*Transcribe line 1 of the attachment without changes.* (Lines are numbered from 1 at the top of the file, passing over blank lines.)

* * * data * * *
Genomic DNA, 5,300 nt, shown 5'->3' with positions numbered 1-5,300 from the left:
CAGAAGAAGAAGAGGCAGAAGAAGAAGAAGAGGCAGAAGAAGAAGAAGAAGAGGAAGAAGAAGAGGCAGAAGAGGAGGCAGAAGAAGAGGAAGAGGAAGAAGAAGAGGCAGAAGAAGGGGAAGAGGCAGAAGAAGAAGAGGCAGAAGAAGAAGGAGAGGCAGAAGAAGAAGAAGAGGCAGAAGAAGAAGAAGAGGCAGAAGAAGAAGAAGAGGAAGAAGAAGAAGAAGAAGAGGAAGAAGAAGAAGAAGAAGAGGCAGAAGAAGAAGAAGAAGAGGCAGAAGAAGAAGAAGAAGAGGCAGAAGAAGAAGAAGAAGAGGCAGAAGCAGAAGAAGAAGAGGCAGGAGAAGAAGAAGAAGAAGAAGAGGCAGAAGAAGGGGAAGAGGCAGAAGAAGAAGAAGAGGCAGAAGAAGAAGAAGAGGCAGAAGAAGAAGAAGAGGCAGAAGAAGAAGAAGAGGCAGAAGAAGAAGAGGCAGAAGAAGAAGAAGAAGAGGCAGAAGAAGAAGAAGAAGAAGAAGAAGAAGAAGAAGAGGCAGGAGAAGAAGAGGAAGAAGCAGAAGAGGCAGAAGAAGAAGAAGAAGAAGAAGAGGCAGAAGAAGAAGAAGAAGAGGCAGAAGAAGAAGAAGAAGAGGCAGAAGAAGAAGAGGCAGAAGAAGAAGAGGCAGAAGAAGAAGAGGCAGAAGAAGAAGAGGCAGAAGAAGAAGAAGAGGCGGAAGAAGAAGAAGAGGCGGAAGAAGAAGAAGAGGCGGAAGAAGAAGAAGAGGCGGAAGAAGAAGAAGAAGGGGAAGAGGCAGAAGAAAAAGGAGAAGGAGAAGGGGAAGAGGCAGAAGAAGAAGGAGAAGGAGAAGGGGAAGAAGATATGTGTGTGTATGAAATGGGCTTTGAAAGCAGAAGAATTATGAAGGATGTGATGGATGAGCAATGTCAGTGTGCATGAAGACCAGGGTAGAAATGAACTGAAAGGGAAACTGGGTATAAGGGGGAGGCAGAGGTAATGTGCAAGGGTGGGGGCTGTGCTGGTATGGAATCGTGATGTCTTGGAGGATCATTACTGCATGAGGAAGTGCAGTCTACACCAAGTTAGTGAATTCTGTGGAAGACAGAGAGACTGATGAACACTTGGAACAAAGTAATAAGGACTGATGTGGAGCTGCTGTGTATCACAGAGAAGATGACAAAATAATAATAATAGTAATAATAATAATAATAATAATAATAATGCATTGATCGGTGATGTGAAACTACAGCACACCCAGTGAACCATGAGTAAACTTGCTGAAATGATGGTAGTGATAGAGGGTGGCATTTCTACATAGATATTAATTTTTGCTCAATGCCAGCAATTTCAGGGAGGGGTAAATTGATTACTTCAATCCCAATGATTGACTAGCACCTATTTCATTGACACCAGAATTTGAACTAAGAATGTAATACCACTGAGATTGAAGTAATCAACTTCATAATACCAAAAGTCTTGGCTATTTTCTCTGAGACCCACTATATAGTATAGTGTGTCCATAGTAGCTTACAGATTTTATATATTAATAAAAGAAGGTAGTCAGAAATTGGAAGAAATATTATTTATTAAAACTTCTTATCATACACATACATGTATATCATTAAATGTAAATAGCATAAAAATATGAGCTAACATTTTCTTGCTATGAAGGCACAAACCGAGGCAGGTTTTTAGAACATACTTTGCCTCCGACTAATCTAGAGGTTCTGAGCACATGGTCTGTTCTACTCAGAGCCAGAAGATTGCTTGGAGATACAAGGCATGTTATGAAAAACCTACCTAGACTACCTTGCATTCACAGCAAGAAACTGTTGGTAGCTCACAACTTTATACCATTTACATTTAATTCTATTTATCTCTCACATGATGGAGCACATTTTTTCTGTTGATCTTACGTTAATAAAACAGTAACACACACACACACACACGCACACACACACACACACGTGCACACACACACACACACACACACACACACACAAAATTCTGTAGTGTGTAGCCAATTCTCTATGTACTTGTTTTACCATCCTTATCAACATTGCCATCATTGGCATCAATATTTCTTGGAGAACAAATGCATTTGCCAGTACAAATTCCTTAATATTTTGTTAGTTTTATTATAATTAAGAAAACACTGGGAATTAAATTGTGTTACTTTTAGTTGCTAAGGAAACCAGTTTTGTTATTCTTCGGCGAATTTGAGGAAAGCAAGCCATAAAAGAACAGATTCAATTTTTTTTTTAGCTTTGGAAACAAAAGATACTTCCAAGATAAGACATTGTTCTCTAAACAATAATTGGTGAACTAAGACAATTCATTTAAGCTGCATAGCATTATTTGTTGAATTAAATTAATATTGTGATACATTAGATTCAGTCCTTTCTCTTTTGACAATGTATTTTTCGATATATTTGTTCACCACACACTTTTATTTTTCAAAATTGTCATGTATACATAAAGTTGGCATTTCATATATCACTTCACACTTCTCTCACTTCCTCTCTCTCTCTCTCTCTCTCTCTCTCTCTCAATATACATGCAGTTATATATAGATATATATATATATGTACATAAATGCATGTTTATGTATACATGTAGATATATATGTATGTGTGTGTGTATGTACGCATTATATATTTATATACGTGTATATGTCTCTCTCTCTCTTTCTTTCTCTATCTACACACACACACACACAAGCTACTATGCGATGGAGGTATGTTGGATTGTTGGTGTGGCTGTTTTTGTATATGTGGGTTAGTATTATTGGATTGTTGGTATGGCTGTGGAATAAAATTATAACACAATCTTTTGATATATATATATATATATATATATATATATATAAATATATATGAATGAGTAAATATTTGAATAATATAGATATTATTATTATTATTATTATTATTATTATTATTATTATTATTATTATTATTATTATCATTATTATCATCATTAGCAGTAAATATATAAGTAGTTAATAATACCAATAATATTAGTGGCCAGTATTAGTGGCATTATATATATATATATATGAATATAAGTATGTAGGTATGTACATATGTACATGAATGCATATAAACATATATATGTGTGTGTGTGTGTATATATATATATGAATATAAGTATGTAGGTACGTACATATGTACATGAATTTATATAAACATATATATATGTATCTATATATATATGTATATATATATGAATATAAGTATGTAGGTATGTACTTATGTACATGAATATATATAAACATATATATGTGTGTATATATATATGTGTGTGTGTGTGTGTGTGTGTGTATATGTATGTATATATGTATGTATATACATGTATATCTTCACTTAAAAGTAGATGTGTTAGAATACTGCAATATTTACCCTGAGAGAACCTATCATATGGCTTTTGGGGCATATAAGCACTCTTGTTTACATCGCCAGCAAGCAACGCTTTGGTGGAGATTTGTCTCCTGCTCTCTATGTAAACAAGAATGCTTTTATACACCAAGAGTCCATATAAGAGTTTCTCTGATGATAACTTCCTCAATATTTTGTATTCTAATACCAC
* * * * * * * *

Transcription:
Genomic DNA, 5,300 nt, shown 5'->3' with positions numbered 1-5,300 from the left: